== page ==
This German Apple Cake is served with a nice vanilla custard sauce making it quite special.

 

German Apple Custard Cake
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Servings
12
Servings
12
German Apple Custard Cake
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Servings
12
Servings
12
Ingredients
Cake
Custard
Servings:
Instructions
Cake
  1. Preheat oven to 375 F. Grease & flour or line with parchment paper an 8 or 9-inch spring form pan.
  2. In a large bowl, whisk together flour, baking powder, salt, cinnamon & cardamom. Using a pastry blender or your fingers, cut in butter until mixture resembles fine crumbs. Add 3/4 cup sugar & mix. Peel apples; slice & cut as suggested. Toss apples with flour mixture to coat.
  3. In a separate bowl, beat eggs & milk together. Add to the apples & flour; mix in with a large spatula until just combined. Batter should look thick & dough-like. Transfer the dough to prepared cake pan & flatten the top using the back of spatula. Sprinkle 2 Tbsp sugar over the cake top. Bake for 45-50 minutes or when cake tests done.
Custard
  1. In a bowl, whisk egg yolks & sugar until pale yellow about 2-3 minutes. In a medium saucepan, bring the milk just to a boil. Slowly whisk the hot milk into the egg/sugar mixture. Transfer the mixture back to the saucepan & stir over medium heat until custard thickens, about 4 minutes. Custard should be thick enough to coat the back of a spoon. Stir in vanilla & transfer to serving pitcher. This custard is not a thick, pudding like consistency; it needs to be a pour able.
  2. Serve custard warm or cold over apple cake.
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Thumbprint Cookies

THUMBPRINT or THIMBLE COOKIES – are such a great little cookie with so many variations that they remain among the holiday favorites. Of course it’s not hard to figure out the meaning behind their name. Similar to filled cookies, you can either fill the divot you make in them either before or after you bake them.

Here is a good example of the phrase ‘the same only different’. Four varieties of thumbprint cookies you might want to add to your office cookie exchange list, if they are not already on it.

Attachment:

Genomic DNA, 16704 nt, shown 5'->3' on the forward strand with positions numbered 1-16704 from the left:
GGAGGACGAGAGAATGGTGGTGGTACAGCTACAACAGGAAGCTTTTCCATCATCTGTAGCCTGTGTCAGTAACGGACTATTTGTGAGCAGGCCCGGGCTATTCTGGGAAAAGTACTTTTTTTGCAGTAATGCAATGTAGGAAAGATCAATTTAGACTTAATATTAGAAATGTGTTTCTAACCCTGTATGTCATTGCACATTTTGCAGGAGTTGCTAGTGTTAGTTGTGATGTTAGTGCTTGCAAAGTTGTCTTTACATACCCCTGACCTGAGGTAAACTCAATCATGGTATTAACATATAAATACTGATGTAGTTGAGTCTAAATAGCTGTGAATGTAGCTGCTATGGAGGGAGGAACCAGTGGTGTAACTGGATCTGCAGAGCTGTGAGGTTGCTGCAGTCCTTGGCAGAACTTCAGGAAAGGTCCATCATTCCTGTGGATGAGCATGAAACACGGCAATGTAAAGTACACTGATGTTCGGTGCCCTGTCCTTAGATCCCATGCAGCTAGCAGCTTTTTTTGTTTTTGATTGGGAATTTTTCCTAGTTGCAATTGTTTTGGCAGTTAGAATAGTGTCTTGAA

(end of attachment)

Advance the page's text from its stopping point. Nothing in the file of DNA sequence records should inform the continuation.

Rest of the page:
SPICED PUMPKIN CREAM CHEESE * LEMON BLUEBERRY

                                                             RASPBERRY ANISE * FIG & FLAX

Thumbprint Cookies
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By Christmas cookie standards -- they are pretty healthy, right!
Servings
30 (each recipe)
Servings
30 (each recipe)
Thumbprint Cookies
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By Christmas cookie standards -- they are pretty healthy, right!
Servings
30 (each recipe)
Servings
30 (each recipe)
Ingredients
Spiced Pumpkin Cream Cheese Thumbprint Cookies
Cream Cheese Filling
Lemon/Blueberry Thumbprint Cookies OR (Raspberry/Anise)
Fig & Flax Thumbprint Cookies
Servings: (each recipe)
Instructions
Spiced Pumpkin Cream Cheese
  1. In a medium bowl, combine butter with brown & white sugar. Add egg, pumpkin, flour, spices & salt; mixing until a thick dough forms. Preheat oven to 300 F. Line a baking sheet with parchment paper. Scoop balls (about 2 tsp size), 1-inch apart from each other. Using your thumb or a sewing thimble, make a divot in the center of each ball. Bake for 25 minutes or until slightly brown. Remove cookies from oven; while hot, deepen any of the divots if needed. Place on cooling rack.
  2. In a small bow, combine cream cheese filling ingredients, mixing well. When cookies are completely cool, spoon a small amount of filling into each of the divots. Top each with a bit of crystallized ginger.
Lemon Blueberry or Raspberry Anise Thumbprint Cookies